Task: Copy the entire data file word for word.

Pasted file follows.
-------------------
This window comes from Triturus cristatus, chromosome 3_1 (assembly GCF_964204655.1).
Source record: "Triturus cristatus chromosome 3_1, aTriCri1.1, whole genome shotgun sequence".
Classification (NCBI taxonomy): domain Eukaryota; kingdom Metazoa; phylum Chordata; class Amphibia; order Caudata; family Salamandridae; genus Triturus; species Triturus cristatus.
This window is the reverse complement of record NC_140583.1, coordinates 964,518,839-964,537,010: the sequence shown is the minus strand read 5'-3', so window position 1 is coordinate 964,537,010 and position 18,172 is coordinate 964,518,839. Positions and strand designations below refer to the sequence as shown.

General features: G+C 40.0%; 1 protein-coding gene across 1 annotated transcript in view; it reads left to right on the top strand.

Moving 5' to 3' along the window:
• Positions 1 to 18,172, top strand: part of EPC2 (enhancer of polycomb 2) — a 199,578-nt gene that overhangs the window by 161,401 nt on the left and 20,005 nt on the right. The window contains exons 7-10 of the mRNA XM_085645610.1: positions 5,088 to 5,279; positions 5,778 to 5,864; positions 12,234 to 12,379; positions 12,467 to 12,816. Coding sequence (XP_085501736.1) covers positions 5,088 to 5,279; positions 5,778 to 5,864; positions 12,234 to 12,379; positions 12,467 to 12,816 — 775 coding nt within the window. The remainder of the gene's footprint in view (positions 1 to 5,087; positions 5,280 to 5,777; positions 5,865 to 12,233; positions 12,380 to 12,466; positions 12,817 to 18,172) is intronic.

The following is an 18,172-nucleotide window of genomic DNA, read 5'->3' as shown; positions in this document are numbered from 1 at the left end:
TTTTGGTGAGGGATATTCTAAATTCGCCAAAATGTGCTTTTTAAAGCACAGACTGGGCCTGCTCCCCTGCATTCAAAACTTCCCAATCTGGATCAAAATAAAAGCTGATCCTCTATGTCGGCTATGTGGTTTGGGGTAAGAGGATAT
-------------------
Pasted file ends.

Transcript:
This window comes from Triturus cristatus, chromosome 3_1 (assembly GCF_964204655.1).
Source record: "Triturus cristatus chromosome 3_1, aTriCri1.1, whole genome shotgun sequence".
Classification (NCBI taxonomy): domain Eukaryota; kingdom Metazoa; phylum Chordata; class Amphibia; order Caudata; family Salamandridae; genus Triturus; species Triturus cristatus.
This window is the reverse complement of record NC_140583.1, coordinates 964,518,839-964,537,010: the sequence shown is the minus strand read 5'-3', so window position 1 is coordinate 964,537,010 and position 18,172 is coordinate 964,518,839. Positions and strand designations below refer to the sequence as shown.

General features: G+C 40.0%; 1 protein-coding gene across 1 annotated transcript in view; it reads left to right on the top strand.

Moving 5' to 3' along the window:
• Positions 1 to 18,172, top strand: part of EPC2 (enhancer of polycomb 2) — a 199,578-nt gene that overhangs the window by 161,401 nt on the left and 20,005 nt on the right. The window contains exons 7-10 of the mRNA XM_085645610.1: positions 5,088 to 5,279; positions 5,778 to 5,864; positions 12,234 to 12,379; positions 12,467 to 12,816. Coding sequence (XP_085501736.1) covers positions 5,088 to 5,279; positions 5,778 to 5,864; positions 12,234 to 12,379; positions 12,467 to 12,816 — 775 coding nt within the window. The remainder of the gene's footprint in view (positions 1 to 5,087; positions 5,280 to 5,777; positions 5,865 to 12,233; positions 12,380 to 12,466; positions 12,817 to 18,172) is intronic.

The following is an 18,172-nucleotide window of genomic DNA, read 5'->3' as shown; positions in this document are numbered from 1 at the left end:
TTTTGGTGAGGGATATTCTAAATTCGCCAAAATGTGCTTTTTAAAGCACAGACTGGGCCTGCTCCCCTGCATTCAAAACTTCCCAATCTGGATCAAAATAAAAGCTGATCCTCTATGTCGGCTATGTGGTTTGGGGTAAGAGGATAT